Clients used our GDPR Risk and Readiness Assessment to obtain:
Since then, we have assisted organisations in the delivery of their plans, with ongoing professional support services and with periodical progress reviews.
Based on this work, we have collated an insightful Overview of Data Protection in UK organisations, this information is summarised below – anonymously of course – by industry sector.
As our clients have been working though their plans, we have provided a structured GDPR Review programme to help them understand their current performance, compliance and risk mitigation.
We conducted over 40 GDPR Risk & Readiness Assessments.
Here are the aggregated ratings for clients across eight business sectors:
The Construction and Food sectors had most to contend with, while Insurance businesses were somewhat more prepared.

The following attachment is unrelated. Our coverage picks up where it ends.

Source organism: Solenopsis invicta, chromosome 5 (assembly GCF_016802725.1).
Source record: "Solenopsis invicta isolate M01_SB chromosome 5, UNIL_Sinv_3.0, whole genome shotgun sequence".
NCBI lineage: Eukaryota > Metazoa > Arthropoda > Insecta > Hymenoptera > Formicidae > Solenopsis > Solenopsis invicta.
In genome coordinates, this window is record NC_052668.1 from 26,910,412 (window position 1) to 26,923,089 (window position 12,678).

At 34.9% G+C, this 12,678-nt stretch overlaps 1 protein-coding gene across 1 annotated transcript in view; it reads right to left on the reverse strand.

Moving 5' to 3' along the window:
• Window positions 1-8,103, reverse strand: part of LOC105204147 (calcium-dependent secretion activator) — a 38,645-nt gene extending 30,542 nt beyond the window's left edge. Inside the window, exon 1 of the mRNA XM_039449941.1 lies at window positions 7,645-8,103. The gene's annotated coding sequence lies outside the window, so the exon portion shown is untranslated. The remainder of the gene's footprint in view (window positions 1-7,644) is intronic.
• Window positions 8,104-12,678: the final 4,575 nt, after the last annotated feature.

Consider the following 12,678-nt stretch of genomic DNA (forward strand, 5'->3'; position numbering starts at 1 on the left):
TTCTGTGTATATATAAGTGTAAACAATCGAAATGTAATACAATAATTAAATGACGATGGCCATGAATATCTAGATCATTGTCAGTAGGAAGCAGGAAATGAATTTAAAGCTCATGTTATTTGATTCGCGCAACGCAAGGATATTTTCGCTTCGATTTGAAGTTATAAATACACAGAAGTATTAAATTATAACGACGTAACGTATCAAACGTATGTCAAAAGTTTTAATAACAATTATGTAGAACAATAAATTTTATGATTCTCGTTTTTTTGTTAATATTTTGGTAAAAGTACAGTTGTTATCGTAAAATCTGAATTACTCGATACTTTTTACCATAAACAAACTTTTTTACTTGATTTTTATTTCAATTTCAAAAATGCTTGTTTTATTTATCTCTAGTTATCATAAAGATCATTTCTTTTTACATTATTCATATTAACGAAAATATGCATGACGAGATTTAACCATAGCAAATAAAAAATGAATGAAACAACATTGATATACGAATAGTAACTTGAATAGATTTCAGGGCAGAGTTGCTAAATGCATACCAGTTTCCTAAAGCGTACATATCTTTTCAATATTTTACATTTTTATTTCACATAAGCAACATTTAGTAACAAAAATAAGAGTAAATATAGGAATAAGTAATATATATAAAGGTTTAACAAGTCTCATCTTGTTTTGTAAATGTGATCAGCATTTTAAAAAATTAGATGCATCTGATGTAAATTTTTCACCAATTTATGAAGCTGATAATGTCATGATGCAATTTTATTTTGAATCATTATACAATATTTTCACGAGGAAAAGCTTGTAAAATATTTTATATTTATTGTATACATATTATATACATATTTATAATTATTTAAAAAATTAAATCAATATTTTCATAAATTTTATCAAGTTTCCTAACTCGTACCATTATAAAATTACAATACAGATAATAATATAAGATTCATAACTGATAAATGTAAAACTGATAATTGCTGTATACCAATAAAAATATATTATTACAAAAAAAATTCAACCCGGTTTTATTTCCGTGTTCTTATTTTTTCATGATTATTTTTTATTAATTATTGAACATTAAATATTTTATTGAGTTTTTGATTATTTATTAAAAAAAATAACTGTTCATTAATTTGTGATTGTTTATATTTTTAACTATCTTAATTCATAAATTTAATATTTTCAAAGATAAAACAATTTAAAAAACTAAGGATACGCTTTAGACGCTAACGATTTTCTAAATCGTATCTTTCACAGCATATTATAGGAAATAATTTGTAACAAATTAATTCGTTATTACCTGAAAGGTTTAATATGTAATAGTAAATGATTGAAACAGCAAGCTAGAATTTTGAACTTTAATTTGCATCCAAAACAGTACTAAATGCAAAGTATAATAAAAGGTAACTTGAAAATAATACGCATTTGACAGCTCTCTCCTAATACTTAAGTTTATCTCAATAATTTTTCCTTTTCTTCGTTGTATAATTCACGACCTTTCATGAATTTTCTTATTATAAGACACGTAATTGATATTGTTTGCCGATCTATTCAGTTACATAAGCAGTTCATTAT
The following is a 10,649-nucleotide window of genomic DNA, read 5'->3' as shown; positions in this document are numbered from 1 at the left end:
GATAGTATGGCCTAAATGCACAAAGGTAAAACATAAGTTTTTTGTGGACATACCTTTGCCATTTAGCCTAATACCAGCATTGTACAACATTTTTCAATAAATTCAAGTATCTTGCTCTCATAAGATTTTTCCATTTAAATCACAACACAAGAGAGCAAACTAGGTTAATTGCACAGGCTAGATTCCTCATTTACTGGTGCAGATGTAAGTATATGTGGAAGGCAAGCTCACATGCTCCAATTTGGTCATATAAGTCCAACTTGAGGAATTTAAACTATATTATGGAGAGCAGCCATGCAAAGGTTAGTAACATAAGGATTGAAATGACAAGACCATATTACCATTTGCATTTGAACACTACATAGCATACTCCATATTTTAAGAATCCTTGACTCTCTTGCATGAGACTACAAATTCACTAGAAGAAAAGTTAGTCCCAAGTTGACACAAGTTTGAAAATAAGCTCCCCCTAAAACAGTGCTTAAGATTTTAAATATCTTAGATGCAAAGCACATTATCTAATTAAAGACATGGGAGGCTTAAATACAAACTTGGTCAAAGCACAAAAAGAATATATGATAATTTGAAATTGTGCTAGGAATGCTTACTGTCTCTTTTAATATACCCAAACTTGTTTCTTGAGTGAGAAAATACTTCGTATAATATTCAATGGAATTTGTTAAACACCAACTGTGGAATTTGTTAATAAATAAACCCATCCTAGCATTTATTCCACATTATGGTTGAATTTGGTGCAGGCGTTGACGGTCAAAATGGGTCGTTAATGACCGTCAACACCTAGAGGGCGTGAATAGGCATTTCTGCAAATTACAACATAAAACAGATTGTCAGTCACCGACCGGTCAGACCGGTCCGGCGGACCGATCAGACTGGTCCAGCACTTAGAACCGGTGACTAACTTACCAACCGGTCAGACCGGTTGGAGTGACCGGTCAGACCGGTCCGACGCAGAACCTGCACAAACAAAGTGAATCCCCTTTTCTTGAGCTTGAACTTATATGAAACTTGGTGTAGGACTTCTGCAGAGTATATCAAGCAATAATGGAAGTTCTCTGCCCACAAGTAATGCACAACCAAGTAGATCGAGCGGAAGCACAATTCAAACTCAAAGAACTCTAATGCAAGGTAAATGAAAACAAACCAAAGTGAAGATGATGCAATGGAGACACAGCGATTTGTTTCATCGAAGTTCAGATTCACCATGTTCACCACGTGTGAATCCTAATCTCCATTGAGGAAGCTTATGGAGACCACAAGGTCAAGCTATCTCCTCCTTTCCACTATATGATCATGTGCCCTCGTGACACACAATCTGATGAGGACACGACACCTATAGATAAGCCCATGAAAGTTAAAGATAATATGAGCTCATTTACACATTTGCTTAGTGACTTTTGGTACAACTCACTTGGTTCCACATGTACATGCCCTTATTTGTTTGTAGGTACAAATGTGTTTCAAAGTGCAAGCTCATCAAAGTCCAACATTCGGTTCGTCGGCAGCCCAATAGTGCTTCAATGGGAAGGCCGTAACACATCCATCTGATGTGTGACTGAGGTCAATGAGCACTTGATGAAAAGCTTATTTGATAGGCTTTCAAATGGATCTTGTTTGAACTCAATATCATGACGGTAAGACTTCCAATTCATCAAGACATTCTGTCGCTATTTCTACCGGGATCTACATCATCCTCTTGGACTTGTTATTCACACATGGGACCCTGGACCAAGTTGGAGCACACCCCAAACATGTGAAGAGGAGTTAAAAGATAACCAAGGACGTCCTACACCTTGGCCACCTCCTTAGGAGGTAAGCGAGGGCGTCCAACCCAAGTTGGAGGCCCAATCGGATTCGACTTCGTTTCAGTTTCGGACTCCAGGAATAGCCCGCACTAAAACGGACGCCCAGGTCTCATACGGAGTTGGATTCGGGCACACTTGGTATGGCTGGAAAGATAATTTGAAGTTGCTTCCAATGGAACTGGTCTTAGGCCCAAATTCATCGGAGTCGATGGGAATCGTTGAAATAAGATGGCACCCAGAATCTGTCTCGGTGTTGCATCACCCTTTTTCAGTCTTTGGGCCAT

All organisations encountered significant challenges, with most facing compliance issues with Data Protection Impact Assessments (DPIA) and Personal Data Breach, including detection, investigation and reporting procedures.
The goal is to understand how your data protection policies and procedures are bedding in.
It provides a comprehensive benchmark of progress since your initial assessment, in particular:
Key objectives of the review are to:
How do I find out how compliant I am? What do I need to do next?
The first step is to recognise that something needs to be done, this shouldn’t be ignored and should be done as soon as possible.
The next step is to assess your current situation to establish how compliant you are and what to do next – “Where are we now? “And where do we need to be?”
Once you know where you need to be, you can make a considered decision and include GDPR compliance requirements into your overall risk and compliance framework.
Your approach to auditing should provide a measure of two key factors: Risk and Readiness.
The steps towards compliance depend on your circumstances, so there is no fixed template which will suit all organisations. Variations in size, activity and operations mean that each organisation will have a unique risk profile that can vary considerably.